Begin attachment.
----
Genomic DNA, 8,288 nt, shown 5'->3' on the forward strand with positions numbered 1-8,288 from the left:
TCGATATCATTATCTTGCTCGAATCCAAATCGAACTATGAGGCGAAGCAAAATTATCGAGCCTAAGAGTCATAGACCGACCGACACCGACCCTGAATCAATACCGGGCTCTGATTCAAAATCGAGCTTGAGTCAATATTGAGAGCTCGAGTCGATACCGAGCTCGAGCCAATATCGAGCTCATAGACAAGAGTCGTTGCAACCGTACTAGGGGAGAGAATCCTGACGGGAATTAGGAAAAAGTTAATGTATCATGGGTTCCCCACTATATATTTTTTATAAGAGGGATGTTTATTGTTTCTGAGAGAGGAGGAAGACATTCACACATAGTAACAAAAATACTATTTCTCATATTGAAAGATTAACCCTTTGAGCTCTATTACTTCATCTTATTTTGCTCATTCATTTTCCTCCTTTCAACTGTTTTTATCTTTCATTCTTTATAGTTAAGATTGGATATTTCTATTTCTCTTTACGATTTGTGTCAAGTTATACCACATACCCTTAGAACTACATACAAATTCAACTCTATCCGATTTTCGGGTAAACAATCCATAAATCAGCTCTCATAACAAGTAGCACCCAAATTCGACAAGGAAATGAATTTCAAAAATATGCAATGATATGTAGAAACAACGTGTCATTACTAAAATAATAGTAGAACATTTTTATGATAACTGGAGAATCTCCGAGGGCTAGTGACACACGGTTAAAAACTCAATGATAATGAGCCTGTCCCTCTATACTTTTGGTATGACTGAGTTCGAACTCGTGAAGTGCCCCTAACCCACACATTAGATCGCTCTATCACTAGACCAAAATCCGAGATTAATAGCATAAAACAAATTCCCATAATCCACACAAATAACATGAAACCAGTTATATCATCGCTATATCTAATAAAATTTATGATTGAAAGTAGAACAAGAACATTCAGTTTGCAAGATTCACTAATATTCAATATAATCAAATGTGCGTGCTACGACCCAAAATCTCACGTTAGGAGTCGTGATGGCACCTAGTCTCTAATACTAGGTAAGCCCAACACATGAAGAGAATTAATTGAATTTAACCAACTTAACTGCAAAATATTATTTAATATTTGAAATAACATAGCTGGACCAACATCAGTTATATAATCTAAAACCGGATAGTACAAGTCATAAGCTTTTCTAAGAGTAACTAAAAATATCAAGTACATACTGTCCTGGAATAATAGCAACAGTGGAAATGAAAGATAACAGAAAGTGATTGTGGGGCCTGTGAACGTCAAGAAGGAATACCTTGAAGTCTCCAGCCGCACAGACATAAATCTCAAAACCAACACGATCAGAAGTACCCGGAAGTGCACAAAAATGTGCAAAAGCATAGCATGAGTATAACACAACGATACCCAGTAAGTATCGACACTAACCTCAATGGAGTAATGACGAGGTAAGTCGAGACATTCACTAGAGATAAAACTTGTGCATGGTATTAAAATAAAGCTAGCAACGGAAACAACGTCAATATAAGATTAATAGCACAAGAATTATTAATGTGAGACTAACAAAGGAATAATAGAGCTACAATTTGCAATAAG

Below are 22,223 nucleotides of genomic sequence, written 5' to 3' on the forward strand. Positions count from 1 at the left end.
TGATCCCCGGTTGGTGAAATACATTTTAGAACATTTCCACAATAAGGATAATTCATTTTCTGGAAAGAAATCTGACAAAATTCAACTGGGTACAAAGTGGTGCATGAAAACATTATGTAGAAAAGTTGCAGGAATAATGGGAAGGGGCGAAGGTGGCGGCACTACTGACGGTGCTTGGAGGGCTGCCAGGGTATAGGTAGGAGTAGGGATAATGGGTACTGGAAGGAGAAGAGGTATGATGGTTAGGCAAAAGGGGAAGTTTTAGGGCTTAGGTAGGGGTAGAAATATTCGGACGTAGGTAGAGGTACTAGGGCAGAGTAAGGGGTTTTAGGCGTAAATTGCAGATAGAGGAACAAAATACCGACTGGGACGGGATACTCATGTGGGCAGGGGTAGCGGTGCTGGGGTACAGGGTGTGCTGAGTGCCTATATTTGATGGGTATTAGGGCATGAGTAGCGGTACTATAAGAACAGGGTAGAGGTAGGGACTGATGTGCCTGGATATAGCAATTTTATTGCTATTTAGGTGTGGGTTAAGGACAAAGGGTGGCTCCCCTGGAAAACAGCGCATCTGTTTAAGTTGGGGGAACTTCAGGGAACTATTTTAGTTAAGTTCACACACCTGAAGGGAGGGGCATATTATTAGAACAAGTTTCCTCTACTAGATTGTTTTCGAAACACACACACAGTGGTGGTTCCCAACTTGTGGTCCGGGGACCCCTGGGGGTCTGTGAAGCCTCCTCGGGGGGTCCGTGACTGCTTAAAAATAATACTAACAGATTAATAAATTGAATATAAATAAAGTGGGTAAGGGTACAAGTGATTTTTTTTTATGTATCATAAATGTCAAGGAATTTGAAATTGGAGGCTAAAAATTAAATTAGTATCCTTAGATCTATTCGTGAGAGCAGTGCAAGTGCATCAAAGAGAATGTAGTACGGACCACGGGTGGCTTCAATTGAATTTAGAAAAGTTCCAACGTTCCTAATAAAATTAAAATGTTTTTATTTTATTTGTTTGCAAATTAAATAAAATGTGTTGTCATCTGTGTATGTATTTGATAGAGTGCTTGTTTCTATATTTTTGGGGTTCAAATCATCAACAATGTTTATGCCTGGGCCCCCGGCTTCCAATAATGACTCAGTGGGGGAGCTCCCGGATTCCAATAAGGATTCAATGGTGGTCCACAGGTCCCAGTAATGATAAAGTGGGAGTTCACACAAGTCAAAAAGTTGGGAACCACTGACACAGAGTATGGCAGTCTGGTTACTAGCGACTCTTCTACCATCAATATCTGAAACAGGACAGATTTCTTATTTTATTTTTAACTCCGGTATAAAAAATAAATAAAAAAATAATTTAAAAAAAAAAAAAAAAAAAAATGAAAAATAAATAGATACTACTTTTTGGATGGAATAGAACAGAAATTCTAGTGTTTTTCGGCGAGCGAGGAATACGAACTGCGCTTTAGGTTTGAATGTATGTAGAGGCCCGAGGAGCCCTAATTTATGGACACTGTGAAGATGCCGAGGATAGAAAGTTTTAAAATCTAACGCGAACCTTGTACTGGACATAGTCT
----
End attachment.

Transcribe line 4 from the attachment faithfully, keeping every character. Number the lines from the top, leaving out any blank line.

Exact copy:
TGATCCCCGGTTGGTGAAATACATTTTAGAACATTTCCACAATAAGGATAATTCATTTTCTGGAAAGAAATCTGACAAAATTCAACTGGGTACAAAGTGGTGCATGAAAACATTATGTAGAAAAGTTGCAGGAATAATGGGAAGGGGCGAAGGTGGCGGCACTACTGACGGTGCTTGGAGGGCTGCCAGGGTATAGGTAGGAGTAGGGATAATGGGTACTGGAAGGAGAAGAGGTATGATGGTTAGGCAAAAGGGGAAGTTTTAGGGCTTAGGTAGGGGTAGAAATATTCGGACGTAGGTAGAGGTACTAGGGCAGAGTAAGGGGTTTTAGGCGTAAATTGCAGATAGAGGAACAAAATACCGACTGGGACGGGATACTCATGTGGGCAGGGGTAGCGGTGCTGGGGTACAGGGTGTGCTGAGTGCCTATATTTGATGGGTATTAGGGCATGAGTAGCGGTACTATAAGAACAGGGTAGAGGTAGGGACTGATGTGCCTGGATATAGCAATTTTATTGCTATTTAGGTGTGGGTTAAGGACAAAGGGTGGCTCCCCTGGAAAACAGCGCATCTGTTTAAGTTGGGGGAACTTCAGGGAACTATTTTAGTTAAGTTCACACACCTGAAGGGAGGGGCATATTATTAGAACAAGTTTCCTCTACTAGATTGTTTTCGAAACACACACACAGTGGTGGTTCCCAACTTGTGGTCCGGGGACCCCTGGGGGTCTGTGAAGCCTCCTCGGGGGGTCCGTGACTGCTTAAAAATAATACTAACAGATTAATAAATTGAATATAAATAAAGTGGGTAAGGGTACAAGTGATTTTTTTTTATGTATCATAAATGTCAAGGAATTTGAAATTGGAGGCTAAAAATTAAATTAGTATCCTTAGATCTATTCGTGAGAGCAGTGCAAGTGCATCAAAGAGAATGTAGTACGGACCACGGGTGGCTTCAATTGAATTTAGAAAAGTTCCAACGTTCCTAATAAAATTAAAATGTTTTTATTTTATTTGTTTGCAAATTAAATAAAATGTGTTGTCATCTGTGTATGTATTTGATAGAGTGCTTGTTTCTATATTTTTGGGGTTCAAATCATCAACAATGTTTATGCCTGGGCCCCCGGCTTCCAATAATGACTCAGTGGGGGAGCTCCCGGATTCCAATAAGGATTCAATGGTGGTCCACAGGTCCCAGTAATGATAAAGTGGGAGTTCACACAAGTCAAAAAGTTGGGAACCACTGACACAGAGTATGGCAGTCTGGTTACTAGCGACTCTTCTACCATCAATATCTGAAACAGGACAGATTTCTTATTTTATTTTTAACTCCGGTATAAAAAATAAATAAAAAAATAATTTAAAAAAAAAAAAAAAAAAAAATGAAAAATAAATAGATACTACTTTTTGGATGGAATAGAACAGAAATTCTAGTGTTTTTCGGCGAGCGAGGAATACGAACTGCGCTTTAGGTTTGAATGTATGTAGAGGCCCGAGGAGCCCTAATTTATGGACACTGTGAAGATGCCGAGGATAGAAAGTTTTAAAATCTAACGCGAACCTTGTACTGGACATAGTCT